MetroGridHelper: A helpful debugging assistant for designers and developers alike

Posted 7 October 2011  

You’ve heard me preach it before: fix those margins, align, and try and make your apps as beautiful and inspiring as you can (see also: my designer tips for developers).

On Thursday, I stopped by the Windows Phone Design Team’s beautiful studio space here on campus. It’s a really creative space, packed with fun people, chill music, and a genuine desire to see even better, more beautiful apps in the marketplace.

While sitting with two of the UX designers, Corrina and Arturo, and talking about some of these design principles, I just happened to be introduced to a nifty, albeit simple, gridline/grid that the team’s been using for some time while working on the Windows Phone. It’s just a set of red squares, 25x25 pixels, offset 12 pixels from one another, and all contained within a page padding of 24px. (Again: the magical Metro number is 12-based on those edges)

The design typically will use a Photoshop layer containing these squares, or maybe some XAML inserted on top of a page in an app, to work on alignment, visualizing the grid, etc., and making tweaks.

I got to thinking: it would be nice if this could be just like the performance counters that we have for the Windows Phone: at debug time, you could opt into overlaying this grid on top of the frame of the entire app, being omnipresent. I coded up a quick implementation during that meeting and here it is!

To use the counter, simply open up the App.xaml.cs file (where the other performance counters are) and add this in. I’d recommend just enabling it when you want to do a quick design pass. You can use this then both with apps on your phone as well as the emulator; it’s helpful in the emulator since you can then screenshot the UI and share that with your friends and family who can critique you on your pixel placement.

// Show graphics profiling information while debugging.
if (System.Diagnostics.Debugger.IsAttached)
{
    // Display the current frame rate counters.
    Application.Current.Host.Settings.EnableFrameRateCounter = true;

    // Display the metro grid helper.
    MetroGridHelper.IsVisible = true;

Here’s what it looks like at runtime in a very simple app:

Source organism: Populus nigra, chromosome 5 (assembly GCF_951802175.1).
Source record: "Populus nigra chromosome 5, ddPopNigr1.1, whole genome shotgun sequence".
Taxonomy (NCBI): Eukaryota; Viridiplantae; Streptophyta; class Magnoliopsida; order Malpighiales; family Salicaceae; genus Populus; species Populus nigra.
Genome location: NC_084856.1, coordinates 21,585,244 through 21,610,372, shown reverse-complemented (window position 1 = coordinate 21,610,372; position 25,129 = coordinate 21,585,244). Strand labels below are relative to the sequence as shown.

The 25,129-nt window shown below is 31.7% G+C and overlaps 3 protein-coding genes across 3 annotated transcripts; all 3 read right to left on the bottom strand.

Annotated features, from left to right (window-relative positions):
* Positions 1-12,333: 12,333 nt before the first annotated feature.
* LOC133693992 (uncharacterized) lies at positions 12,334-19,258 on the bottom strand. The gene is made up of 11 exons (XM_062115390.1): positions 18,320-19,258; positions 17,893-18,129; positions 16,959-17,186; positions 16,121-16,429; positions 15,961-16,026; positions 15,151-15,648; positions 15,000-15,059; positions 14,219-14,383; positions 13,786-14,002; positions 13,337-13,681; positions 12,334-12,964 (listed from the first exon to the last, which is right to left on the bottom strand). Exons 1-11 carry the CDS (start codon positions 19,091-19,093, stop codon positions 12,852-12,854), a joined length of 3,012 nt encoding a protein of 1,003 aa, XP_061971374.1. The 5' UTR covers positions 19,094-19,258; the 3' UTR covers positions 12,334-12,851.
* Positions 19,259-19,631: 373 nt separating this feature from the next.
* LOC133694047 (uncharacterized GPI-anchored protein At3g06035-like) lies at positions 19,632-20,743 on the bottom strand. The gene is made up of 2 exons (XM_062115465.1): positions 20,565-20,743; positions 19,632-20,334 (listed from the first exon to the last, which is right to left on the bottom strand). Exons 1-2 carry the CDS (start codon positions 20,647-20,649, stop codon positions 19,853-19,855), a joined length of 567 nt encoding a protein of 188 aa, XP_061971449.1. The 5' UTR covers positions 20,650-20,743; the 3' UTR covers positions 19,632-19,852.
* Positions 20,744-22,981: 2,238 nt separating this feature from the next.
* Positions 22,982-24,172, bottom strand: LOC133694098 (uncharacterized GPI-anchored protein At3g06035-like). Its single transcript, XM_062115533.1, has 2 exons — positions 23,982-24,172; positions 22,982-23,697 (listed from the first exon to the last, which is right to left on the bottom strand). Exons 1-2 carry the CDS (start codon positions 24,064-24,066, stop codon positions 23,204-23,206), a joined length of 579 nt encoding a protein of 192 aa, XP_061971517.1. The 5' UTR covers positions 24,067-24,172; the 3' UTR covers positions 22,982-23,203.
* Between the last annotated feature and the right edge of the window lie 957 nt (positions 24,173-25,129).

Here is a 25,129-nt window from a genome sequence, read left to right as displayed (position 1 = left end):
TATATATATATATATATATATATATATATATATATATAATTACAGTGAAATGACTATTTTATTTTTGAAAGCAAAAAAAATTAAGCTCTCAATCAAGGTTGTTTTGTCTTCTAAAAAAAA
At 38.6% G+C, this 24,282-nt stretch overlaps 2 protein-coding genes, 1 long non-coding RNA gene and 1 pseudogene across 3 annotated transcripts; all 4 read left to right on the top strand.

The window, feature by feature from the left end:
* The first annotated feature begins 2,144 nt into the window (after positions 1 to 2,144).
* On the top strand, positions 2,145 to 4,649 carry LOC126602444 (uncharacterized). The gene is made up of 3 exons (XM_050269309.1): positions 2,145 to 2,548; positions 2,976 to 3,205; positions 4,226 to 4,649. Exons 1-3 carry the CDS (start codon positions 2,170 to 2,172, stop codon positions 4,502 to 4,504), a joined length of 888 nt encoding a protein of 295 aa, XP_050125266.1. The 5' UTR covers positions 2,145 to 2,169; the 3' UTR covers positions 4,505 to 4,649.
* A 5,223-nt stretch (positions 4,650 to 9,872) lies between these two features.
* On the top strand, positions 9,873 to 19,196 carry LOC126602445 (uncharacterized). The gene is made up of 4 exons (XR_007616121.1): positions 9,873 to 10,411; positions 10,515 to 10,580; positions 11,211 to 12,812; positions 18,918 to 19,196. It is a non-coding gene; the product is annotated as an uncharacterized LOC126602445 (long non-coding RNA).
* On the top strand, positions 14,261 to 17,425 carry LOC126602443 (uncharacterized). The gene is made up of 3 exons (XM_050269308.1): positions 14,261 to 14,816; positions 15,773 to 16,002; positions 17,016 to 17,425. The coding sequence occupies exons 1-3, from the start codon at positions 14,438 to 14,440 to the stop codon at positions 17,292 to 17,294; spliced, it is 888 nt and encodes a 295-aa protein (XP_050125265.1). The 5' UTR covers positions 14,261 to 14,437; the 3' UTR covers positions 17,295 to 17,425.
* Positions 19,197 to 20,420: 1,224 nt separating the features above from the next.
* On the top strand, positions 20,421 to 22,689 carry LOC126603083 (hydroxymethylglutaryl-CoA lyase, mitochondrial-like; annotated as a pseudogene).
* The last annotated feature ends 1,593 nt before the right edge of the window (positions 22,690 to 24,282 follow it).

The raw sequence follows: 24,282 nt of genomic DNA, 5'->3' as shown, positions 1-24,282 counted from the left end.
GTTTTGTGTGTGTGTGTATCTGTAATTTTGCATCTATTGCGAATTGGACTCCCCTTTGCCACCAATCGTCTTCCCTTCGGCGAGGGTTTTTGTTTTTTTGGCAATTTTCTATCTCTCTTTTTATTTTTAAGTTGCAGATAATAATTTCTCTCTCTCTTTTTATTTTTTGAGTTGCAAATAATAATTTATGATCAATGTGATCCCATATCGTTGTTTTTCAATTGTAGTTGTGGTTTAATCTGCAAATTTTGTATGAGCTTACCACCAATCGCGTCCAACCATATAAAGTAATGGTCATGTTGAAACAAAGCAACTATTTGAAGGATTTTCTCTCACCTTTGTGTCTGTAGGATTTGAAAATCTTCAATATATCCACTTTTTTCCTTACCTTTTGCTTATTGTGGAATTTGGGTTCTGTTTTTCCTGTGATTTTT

PhoneMetro

In this example, I have one of the classic Windows Phone design “bugs”: one of the TextBlocks has just been inserted, without using the appropriate standard phone style. As a result, it has a Margin value of “0” instead of being 12 pixels offset from the left. It’s more clear now with the squares, since you can see the misalignment easily.

I’ve also added simple static properties for Opacity and Color if you’d rather not use the Red default color and ~0.15 opacity on the squares. The IsVisible property can be flipped off at runtime, but beware that the grid is still present in the visual tree once you add it – so there will be a performance hit (don’t ship an app that uses the grid in release builds).

Get the source

I’ve published the source file on NuGet – that’s a really easy way to get the file into your project, and if I make any fixes or add features in the future, it’ll be easy for you to get those changes:

  • Make sure you have NuGet installed (http://www.nuget.org/)
  • Install the package using the console or package manager. It is called MetroGridHelper
    PM> Install-Package MetroGridHelper

Or you can drop this source code into a new file of your project, MetroGridHelper.cs:

// (c) Copyright Microsoft Corporation.
// This source is subject to the Microsoft Public License (Ms-PL).
// Please see http://go.microsoft.com/fwlink/?LinkID=131993 for details.
// All other rights reserved.

using System.Collections.Generic;
using System.Diagnostics;
using System.Windows.Controls;
using System.Windows.Media;
using System.Windows.Shapes;

namespace System.Windows
{
    /// <summary>
    /// A utility class that overlays a designer-friendly grid on top of the 
    /// application frame, for use similar to the performance counters in
    /// App.xaml.cs. The color and opacity are configurable. The grid contains 
    /// a number of squares that are 24x24, offset with 12px gutters, and all
    /// 24px away from the edge of the device.
    /// </summary>
    public static class MetroGridHelper
    {
        private static bool _visible;
        private static double _opacity = 0.15;
        private static Color _color = Colors.Red;
        private static List<Rectangle> _squares;
        private static Grid _grid;

        /// <summary>
        /// Gets or sets a value indicating whether the designer grid is 
        /// visible on top of the application's frame.
        /// </summary>
        public static bool IsVisible
        {
            get
            {
                return _visible;
            }
            set
            {
                _visible = value;
                UpdateGrid();
            }
        }

        /// <summary>
        /// Gets or sets the color to use for the grid's squares.
        /// </summary>
        public static Color Color
        {
            get { return _color; }
            set
            {
                _color = value;
                UpdateGrid();
            }
        }